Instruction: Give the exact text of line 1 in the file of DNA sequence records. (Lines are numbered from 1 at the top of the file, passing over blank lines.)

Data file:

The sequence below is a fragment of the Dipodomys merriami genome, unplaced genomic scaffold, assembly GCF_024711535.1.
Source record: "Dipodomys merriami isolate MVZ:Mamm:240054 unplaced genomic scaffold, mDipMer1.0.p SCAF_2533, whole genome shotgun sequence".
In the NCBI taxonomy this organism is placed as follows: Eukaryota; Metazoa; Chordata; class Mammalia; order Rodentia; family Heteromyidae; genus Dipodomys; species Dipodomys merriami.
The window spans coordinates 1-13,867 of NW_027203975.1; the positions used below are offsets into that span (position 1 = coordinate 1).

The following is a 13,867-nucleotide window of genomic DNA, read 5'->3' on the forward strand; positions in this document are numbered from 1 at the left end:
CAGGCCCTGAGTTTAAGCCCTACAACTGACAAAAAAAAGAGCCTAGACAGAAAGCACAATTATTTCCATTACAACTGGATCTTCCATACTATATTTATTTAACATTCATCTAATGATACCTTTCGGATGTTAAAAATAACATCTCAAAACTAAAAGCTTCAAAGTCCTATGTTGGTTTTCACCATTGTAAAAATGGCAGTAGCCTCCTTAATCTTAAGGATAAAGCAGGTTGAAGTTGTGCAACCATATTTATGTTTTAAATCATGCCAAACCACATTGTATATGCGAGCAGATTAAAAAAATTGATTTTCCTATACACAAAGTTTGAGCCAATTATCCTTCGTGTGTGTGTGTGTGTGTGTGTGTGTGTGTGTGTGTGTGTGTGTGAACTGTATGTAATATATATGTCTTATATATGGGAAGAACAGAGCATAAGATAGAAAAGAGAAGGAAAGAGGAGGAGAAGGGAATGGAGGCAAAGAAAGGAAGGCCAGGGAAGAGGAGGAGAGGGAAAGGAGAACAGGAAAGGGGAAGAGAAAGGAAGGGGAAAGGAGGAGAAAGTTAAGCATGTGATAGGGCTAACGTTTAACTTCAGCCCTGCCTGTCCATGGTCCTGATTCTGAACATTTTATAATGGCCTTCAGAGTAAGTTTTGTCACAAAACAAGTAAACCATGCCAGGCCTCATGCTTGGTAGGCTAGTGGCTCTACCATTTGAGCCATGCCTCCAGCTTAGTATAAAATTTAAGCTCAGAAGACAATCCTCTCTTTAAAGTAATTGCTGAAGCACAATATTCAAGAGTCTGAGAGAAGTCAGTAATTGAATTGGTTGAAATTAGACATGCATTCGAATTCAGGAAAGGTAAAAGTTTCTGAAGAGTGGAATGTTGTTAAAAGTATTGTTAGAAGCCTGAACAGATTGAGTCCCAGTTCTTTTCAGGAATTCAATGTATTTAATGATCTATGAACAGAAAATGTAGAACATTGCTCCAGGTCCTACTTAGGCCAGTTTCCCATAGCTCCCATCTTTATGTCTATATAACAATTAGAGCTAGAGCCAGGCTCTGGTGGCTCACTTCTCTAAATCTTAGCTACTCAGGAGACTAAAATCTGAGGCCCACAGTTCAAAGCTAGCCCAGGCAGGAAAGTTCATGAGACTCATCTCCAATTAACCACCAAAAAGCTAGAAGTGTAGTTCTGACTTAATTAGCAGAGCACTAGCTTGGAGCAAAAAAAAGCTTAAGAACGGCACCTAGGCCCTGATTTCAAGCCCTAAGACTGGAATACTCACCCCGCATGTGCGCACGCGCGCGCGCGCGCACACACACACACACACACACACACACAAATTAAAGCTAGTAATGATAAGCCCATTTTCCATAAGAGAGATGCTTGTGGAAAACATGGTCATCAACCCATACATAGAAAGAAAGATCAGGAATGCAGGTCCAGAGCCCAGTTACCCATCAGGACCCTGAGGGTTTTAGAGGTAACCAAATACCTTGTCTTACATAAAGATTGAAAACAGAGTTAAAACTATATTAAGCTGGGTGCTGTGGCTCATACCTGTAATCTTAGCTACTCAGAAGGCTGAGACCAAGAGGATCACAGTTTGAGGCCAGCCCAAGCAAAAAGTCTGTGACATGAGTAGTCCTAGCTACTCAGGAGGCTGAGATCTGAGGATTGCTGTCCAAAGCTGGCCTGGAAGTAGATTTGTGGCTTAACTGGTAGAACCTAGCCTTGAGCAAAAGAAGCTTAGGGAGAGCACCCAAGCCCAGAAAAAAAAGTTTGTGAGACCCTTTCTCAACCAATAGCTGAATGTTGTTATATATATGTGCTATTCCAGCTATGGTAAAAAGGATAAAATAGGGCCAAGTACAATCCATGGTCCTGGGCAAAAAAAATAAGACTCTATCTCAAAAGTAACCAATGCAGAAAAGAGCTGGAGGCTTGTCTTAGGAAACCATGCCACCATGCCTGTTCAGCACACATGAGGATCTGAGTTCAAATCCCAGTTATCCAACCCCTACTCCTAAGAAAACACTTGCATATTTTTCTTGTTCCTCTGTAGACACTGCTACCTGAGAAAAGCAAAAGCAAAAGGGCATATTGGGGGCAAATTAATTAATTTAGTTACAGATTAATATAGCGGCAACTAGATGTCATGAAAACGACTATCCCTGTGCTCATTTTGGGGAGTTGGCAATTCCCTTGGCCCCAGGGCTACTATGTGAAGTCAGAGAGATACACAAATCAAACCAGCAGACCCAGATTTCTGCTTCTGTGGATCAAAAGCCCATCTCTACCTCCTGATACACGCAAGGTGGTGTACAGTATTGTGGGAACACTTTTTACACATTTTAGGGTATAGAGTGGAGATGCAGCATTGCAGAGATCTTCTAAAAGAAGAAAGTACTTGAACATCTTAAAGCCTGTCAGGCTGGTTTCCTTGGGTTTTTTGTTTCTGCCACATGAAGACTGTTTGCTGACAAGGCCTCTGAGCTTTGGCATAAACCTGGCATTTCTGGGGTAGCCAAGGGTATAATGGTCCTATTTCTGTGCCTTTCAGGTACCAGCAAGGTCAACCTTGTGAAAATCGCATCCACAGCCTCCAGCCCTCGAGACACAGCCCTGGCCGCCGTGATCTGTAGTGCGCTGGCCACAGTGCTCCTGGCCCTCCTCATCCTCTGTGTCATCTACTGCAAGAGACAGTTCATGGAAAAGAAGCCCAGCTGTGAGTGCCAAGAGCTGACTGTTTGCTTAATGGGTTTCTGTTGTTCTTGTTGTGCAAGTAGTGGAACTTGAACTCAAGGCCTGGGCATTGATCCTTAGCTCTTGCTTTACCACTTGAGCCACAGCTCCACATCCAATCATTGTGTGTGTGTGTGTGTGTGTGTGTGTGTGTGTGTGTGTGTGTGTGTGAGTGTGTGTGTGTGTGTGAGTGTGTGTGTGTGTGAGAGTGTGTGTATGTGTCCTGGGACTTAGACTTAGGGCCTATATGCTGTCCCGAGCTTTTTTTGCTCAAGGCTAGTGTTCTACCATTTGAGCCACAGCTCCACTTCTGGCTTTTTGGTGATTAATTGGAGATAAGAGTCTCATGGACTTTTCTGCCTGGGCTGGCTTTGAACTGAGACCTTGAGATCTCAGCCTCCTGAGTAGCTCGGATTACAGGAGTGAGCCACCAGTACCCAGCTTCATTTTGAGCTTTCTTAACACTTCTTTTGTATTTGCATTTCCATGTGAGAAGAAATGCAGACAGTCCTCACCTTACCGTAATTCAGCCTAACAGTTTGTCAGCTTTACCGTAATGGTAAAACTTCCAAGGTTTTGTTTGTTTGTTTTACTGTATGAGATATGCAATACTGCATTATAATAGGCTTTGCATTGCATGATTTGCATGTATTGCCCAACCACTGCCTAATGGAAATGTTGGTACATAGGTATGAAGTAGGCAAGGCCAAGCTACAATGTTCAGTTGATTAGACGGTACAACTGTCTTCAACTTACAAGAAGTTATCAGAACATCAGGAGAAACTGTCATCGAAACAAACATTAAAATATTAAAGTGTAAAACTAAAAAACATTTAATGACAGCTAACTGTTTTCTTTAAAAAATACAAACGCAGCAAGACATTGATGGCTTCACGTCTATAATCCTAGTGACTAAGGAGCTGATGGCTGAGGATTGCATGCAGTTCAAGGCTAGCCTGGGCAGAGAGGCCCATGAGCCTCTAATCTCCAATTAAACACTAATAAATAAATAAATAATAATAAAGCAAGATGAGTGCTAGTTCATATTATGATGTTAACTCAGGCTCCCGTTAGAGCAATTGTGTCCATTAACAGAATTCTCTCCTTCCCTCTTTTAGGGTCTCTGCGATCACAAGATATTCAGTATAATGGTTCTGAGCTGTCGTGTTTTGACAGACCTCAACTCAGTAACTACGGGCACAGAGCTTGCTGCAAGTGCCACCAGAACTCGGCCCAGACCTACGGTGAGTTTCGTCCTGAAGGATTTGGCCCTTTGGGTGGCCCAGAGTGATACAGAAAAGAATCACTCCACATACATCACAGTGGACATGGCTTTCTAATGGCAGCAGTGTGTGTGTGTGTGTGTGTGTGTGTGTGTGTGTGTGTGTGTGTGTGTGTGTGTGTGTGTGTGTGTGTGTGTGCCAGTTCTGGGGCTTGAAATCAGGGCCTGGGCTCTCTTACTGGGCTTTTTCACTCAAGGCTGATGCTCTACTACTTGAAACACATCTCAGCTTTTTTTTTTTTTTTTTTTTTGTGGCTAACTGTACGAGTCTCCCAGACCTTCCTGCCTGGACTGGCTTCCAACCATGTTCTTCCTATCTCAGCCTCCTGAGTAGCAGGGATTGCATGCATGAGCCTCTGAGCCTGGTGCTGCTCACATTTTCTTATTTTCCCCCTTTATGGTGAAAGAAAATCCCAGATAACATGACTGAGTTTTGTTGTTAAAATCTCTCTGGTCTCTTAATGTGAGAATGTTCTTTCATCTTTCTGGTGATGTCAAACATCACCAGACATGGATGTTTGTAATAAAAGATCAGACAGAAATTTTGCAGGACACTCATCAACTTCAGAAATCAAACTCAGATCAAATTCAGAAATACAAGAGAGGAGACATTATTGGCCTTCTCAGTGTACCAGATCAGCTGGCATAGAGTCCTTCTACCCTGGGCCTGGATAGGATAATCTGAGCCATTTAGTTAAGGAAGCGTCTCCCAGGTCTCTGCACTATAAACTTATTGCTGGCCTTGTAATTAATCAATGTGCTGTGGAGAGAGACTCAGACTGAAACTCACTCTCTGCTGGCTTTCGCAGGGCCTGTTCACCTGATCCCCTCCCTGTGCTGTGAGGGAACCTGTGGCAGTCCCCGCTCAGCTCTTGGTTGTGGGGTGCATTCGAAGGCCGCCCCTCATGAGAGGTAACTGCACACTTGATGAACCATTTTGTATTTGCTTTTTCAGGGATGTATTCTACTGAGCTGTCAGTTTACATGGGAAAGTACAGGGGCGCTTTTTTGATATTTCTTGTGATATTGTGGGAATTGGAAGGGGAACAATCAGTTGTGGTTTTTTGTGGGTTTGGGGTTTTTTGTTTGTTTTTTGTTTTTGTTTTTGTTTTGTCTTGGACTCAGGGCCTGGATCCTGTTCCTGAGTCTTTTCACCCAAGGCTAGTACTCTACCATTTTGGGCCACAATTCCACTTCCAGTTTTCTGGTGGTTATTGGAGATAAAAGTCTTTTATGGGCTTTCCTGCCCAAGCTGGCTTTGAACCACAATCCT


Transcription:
The sequence below is a fragment of the Dipodomys merriami genome, unplaced genomic scaffold, assembly GCF_024711535.1.